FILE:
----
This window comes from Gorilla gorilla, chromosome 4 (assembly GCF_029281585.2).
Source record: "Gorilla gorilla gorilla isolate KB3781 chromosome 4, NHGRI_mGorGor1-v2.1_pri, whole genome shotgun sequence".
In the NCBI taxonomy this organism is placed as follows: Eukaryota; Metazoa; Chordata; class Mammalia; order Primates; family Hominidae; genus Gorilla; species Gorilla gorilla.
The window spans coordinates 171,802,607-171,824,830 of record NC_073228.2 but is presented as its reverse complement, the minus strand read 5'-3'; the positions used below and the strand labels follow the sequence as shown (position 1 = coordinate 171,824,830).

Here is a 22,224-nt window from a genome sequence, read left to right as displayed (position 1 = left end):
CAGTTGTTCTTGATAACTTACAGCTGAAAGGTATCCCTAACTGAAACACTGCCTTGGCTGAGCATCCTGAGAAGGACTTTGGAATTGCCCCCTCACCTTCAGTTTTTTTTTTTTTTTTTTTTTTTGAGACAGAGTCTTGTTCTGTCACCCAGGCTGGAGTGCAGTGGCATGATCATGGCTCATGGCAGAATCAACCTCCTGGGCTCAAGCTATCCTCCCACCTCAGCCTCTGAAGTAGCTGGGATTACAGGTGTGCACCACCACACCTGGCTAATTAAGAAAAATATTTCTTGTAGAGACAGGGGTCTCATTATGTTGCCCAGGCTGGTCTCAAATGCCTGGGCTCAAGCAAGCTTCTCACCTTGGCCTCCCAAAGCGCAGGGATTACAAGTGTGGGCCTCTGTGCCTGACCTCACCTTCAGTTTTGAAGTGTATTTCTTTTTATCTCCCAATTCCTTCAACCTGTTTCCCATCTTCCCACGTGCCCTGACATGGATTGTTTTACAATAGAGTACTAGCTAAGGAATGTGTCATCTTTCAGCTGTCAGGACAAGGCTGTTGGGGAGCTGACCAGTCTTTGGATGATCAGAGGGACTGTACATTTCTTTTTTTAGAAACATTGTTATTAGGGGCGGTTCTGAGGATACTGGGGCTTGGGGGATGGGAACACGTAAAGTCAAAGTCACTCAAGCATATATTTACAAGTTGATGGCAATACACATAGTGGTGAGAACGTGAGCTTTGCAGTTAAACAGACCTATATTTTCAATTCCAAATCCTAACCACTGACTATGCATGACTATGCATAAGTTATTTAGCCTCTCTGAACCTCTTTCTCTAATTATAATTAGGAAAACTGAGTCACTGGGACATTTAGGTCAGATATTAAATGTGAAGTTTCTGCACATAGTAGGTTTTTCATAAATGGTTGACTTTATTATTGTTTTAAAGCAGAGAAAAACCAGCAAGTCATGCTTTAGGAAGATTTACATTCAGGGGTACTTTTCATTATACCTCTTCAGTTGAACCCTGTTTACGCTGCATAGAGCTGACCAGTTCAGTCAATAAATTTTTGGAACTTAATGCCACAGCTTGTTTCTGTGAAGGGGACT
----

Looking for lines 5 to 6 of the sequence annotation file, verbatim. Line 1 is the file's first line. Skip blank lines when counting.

Here is a 22,224-nt window from a genome sequence, read left to right as displayed (position 1 = left end):
CAGTTGTTCTTGATAACTTACAGCTGAAAGGTATCCCTAACTGAAACACTGCCTTGGCTGAGCATCCTGAGAAGGACTTTGGAATTGCCCCCTCACCTTCAGTTTTTTTTTTTTTTTTTTTTTTTGAGACAGAGTCTTGTTCTGTCACCCAGGCTGGAGTGCAGTGGCATGATCATGGCTCATGGCAGAATCAACCTCCTGGGCTCAAGCTATCCTCCCACCTCAGCCTCTGAAGTAGCTGGGATTACAGGTGTGCACCACCACACCTGGCTAATTAAGAAAAATATTTCTTGTAGAGACAGGGGTCTCATTATGTTGCCCAGGCTGGTCTCAAATGCCTGGGCTCAAGCAAGCTTCTCACCTTGGCCTCCCAAAGCGCAGGGATTACAAGTGTGGGCCTCTGTGCCTGACCTCACCTTCAGTTTTGAAGTGTATTTCTTTTTATCTCCCAATTCCTTCAACCTGTTTCCCATCTTCCCACGTGCCCTGACATGGATTGTTTTACAATAGAGTACTAGCTAAGGAATGTGTCATCTTTCAGCTGTCAGGACAAGGCTGTTGGGGAGCTGACCAGTCTTTGGATGATCAGAGGGACTGTACATTTCTTTTTTTAGAAACATTGTTATTAGGGGCGGTTCTGAGGATACTGGGGCTTGGGGGATGGGAACACGTAAAGTCAAAGTCACTCAAGCATATATTTACAAGTTGATGGCAATACACATAGTGGTGAGAACGTGAGCTTTGCAGTTAAACAGACCTATATTTTCAATTCCAAATCCTAACCACTGACTATGCATGACTATGCATAAGTTATTTAGCCTCTCTGAACCTCTTTCTCTAATTATAATTAGGAAAACTGAGTCACTGGGACATTTAGGTCAGATATTAAATGTGAAGTTTCTGCACATAGTAGGTTTTTCATAAATGGTTGACTTTATTATTGTTTTAAAGCAGAGAAAAACCAGCAAGTCATGCTTTAGGAAGATTTACATTCAGGGGTACTTTTCATTATACCTCTTCAGTTGAACCCTGTTTACGCTGCATAGAGCTGACCAGTTCAGTCAATAAATTTTTGGAACTTAATGCCACAGCTTGTTTCTGTGAAGGGGACT